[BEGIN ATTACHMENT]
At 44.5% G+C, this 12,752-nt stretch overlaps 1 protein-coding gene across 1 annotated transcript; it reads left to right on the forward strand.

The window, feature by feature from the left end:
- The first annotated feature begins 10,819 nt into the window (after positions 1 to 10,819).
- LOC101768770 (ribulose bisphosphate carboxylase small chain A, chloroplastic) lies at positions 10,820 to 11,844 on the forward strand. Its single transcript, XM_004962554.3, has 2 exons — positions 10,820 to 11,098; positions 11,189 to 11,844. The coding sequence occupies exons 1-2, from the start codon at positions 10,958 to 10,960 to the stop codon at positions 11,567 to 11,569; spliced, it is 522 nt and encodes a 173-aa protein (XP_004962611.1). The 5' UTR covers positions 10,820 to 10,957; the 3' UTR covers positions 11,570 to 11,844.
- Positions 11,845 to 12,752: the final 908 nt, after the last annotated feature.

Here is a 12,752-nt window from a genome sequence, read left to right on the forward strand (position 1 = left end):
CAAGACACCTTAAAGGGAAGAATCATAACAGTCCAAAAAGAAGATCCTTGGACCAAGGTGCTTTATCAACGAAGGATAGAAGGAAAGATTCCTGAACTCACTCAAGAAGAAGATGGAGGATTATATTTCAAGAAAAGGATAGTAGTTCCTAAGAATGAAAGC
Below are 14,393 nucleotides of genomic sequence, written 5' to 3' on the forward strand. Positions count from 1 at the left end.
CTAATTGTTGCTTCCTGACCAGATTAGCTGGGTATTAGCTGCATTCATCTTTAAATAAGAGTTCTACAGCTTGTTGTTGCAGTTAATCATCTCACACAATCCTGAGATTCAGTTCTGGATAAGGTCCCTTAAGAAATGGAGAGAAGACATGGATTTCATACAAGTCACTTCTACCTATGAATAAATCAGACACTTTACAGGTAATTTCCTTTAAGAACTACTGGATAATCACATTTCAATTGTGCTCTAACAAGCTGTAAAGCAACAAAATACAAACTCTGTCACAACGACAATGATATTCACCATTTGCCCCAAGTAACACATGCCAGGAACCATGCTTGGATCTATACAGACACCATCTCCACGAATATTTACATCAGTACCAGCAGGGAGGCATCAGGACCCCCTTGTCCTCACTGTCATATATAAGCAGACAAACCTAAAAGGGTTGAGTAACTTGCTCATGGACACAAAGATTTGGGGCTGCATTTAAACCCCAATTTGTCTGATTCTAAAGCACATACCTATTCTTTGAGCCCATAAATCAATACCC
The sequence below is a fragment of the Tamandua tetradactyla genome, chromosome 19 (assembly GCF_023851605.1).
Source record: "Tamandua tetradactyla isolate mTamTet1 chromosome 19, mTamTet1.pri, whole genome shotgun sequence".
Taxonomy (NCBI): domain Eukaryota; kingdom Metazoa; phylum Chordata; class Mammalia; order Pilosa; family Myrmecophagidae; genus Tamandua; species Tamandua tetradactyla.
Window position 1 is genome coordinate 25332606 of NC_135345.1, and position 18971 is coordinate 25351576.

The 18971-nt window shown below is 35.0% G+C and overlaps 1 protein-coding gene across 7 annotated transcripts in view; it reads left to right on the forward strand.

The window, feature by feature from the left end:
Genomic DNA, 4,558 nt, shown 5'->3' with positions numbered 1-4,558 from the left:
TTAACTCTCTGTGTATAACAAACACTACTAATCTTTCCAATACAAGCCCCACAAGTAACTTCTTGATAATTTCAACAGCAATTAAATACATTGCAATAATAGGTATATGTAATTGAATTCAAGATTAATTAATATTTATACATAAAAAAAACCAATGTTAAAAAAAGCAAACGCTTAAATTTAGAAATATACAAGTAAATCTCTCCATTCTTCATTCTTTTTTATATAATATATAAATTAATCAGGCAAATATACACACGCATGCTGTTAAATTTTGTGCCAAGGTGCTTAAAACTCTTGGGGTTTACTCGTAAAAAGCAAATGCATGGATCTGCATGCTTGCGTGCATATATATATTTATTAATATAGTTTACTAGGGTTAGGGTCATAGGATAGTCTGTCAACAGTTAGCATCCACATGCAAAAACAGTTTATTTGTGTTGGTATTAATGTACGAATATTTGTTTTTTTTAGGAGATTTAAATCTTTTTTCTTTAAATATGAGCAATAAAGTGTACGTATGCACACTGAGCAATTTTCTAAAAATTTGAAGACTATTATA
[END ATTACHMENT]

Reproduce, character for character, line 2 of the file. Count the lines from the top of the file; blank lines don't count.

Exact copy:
The window, feature by feature from the left end: